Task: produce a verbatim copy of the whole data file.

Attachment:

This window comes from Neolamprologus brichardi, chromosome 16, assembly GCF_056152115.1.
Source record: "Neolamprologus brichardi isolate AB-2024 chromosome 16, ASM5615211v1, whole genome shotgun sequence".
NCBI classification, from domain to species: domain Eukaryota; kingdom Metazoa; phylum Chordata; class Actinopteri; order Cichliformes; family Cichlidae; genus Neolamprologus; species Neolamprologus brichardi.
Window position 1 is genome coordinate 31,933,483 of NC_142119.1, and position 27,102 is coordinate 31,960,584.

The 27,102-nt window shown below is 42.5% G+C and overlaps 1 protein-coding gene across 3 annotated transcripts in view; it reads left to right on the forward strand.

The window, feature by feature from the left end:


This window comes from Neolamprologus brichardi, chromosome 16, assembly GCF_056152115.1.
Source record: "Neolamprologus brichardi isolate AB-2024 chromosome 16, ASM5615211v1, whole genome shotgun sequence".
NCBI classification, from domain to species: domain Eukaryota; kingdom Metazoa; phylum Chordata; class Actinopteri; order Cichliformes; family Cichlidae; genus Neolamprologus; species Neolamprologus brichardi.
Window position 1 is genome coordinate 31,933,483 of NC_142119.1, and position 27,102 is coordinate 31,960,584.

The 27,102-nt window shown below is 42.5% G+C and overlaps 1 protein-coding gene across 3 annotated transcripts in view; it reads left to right on the forward strand.

The window, feature by feature from the left end: